Extensive research by myself and by professional archivists have not found out when this poor relief started. If we knew that we would have a good idea of when Jean’s husband Charles had died. He cannot have been more than 34. Given that Jean was a pauper I presume that he was buried in the pauper’s section of the graveyard at St Ninian’s church although the family attended the breakaway church (which had no graveyard).

The Poor Board books of various Perthshire counties are retained at AK Bell Library in Perth. In 2010 I spent a happy if tiring afternoon looking through the books for Fowlis Wester and Monzie. This is because either of these parishes- or Clackmannan or Stirling- might have been approached by her with a request for support. I could not find a starting point for Jean anywhere. With most payments you read of a letter from someone who will be named, it tells you they were from this parish, and why they need money. The board appoints someone to look into it, they report back at the next meeting and a decision is taken. Often you read of another Poor Board writing to say that they have been supporting someone originally from your parish so please will you start to pay now.

I was able to find that Jean was given poor relief in 1853 and 1856 by the Stirling board. This was interesting but did not give any further help on how or when Charles Douglas had died. We already knew that he was dead in 1851 from the census. There may be a gap in the record somewhere (maybe even in the Fowlis Wester records) because I didn’t find a reference to support for her in 1851 when she was described as a pauper.

So Charles, then, died sometime between October 1846 (given the birth month of youngest son) and April 1851 when the census was taken. We know that cholera struck in Scotland in late 1848 but whether this or typhus or an accident at work was responsible we cannot know. Pam McNicoll (archivist at Alloa) very kindly searched through newspaper records for me without success.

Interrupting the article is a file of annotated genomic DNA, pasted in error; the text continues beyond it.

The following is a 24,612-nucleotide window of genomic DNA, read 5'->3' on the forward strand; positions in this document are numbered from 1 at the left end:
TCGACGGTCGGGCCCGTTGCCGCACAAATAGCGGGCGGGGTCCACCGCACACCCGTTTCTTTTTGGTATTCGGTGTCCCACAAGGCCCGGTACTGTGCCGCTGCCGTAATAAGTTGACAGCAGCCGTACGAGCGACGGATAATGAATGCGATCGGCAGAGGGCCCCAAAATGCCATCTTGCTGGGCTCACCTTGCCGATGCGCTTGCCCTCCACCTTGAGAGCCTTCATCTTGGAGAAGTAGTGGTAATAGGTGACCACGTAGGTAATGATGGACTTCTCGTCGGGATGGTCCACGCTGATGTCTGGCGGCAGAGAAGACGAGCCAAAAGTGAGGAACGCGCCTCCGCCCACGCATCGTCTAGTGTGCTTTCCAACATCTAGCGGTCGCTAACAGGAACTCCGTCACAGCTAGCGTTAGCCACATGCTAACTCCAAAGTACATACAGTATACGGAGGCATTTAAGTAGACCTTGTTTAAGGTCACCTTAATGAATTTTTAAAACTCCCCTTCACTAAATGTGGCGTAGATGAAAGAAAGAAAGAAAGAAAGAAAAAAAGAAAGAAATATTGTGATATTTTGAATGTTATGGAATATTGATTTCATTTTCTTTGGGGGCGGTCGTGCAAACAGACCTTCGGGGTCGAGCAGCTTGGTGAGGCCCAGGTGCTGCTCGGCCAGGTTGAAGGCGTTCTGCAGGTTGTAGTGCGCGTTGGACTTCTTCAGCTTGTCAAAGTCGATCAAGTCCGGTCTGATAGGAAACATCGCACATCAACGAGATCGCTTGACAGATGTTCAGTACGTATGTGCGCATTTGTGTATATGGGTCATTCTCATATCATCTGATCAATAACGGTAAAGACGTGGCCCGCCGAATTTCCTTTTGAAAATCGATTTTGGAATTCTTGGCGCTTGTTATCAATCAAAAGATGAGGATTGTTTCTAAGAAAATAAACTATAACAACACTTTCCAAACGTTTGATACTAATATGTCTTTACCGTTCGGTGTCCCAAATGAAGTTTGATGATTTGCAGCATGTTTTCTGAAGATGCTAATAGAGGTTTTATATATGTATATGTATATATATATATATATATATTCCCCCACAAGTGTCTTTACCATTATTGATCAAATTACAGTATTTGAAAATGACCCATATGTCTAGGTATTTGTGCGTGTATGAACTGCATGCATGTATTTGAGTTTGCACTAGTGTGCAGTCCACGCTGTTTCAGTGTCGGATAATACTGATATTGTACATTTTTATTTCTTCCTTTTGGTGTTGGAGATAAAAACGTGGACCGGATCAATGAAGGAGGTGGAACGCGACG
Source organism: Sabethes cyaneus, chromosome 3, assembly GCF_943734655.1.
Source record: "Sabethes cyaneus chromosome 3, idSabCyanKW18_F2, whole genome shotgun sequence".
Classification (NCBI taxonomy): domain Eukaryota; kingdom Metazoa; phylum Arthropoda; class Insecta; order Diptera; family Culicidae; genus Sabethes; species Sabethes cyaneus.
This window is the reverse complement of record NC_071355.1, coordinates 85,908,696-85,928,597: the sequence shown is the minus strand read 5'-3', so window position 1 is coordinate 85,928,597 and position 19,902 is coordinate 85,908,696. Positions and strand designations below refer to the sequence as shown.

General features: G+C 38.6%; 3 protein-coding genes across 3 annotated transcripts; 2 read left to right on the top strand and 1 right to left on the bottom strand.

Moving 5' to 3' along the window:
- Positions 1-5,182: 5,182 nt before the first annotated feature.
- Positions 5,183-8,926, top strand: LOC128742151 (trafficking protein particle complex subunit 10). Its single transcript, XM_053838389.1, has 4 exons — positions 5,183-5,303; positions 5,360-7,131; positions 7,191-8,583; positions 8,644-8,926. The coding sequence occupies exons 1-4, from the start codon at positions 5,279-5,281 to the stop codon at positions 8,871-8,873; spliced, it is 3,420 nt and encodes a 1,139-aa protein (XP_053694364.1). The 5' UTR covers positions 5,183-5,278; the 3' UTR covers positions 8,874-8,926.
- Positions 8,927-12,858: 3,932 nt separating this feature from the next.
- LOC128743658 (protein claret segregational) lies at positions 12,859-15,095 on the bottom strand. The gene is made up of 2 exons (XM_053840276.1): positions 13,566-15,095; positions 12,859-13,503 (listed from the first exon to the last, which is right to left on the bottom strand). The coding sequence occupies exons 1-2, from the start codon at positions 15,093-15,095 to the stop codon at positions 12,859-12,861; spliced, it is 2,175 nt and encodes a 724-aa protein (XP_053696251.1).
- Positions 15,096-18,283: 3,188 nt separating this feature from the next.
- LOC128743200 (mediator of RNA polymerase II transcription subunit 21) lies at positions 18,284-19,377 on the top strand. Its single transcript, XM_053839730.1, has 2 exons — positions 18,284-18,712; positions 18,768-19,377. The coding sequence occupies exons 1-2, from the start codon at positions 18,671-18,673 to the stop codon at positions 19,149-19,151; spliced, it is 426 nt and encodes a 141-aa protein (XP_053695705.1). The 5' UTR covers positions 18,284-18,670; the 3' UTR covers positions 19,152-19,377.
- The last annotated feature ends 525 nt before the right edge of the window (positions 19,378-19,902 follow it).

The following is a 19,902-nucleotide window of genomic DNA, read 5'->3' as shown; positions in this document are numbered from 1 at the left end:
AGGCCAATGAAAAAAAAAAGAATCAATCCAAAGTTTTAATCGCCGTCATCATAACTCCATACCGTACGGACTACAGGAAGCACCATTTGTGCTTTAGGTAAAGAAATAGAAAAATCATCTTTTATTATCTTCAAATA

Jean Galloway returned to the parish of Fowlis Wester between 1856 and 1861 and may have spent the remainder of her life living at New Fowlis, a small collection of houses where the junction lies from Fowlis Wester to the Perth-Crieff Road. The 1861 census places Jean with her three eldest children in Fowlis Wester parish, probably at New Fowlis. This was a hous or two along from her brothers who were smiths. In 1878 she found herself responsible for grandson Peter. In 1886 she paid rent of £2-0-0 for her dwelling there. She was a grocer, presumably making her income from travellers between these two towns. The smithy there was at a right angle to the road and has been demolished completely I learned from a friendly resident. I have not been able to find evidence of the value of this or how much rent she paid on the 1875 or 1885 Valuation Rolls (but see below regarding her son Robert).

Hill Wynd in Crieff  from,d.d2s&psig=AFQjCNGlegsZev6WpccFIEOs_J9xowobyg&ust=1427012783042363

Who was Peter Douglas?

When Charles Douglas married in 1837 another Douglas married on the same day. He was a Peter Douglas who married a Margaret Maxtone. The parish record does not record the parents for either bride or either groom and there is no indication of whether the men were brothers, cousins or unrelated, unfortunately. Peter and Margaret were living at Hill Wynd, Crieff in the 1841 census. He was a vintner. By 1851 he was dead, it seems, as Margaret is described as a widow. Living with her is her daughter, Margaret Buchan. Whether this was a daughter by Peter Douglas now using another name or from a later relationship is not known. This Margaret Buchan is aged 7, though as we know the 1841 census encouraged a degree of inaccuracy in ages. There was a servant living with them. If a descendant could be found from Peter and Margaret genetic testing might be able to establish whether there was a relationship between him and Charles.

More about Jean Galloway

Jean had a long life, dying finally in 1895 of congestion of the lungs. She never remarried. Jean is buried in the same grave as her eldest son at Fowlis Wester church but there is no gravestone. A nice detail of the burial certificates at this time is that we know who actually buried some people, in this case the sexton was a David Cameron. From Perth Crematorium’s records I learned that the grave is General Section Plot 12 Lair 62a.

Her two elder sons, Charles and William, were both blacksmiths. I had always known Charles was, but not the reason why. The reason for this is linked to the early death of his father. Charles was sent to live with Jean’s mother, and she was described as a smith on the 1851 census. Her husband presumably had been, too. In 1861 young Peter was living with Jean’s brothers, both of whom were smiths (Census 357/00 002/00 003).

Whether it was their intention to apprentice him also seems likely but this was not to be. Peter moved to Dumbarton where he or his wife lived until at least 1881. We will read more about Peter and his family later. At some stage they emigrated to America.  According to Charley Carpenter, whom I contacted through RootsWeb, Peter emigrated through Quebec but ended in Boston, Massachusetts, USA. He was a successful shopkeeper. The story of the American side of the family is to follow.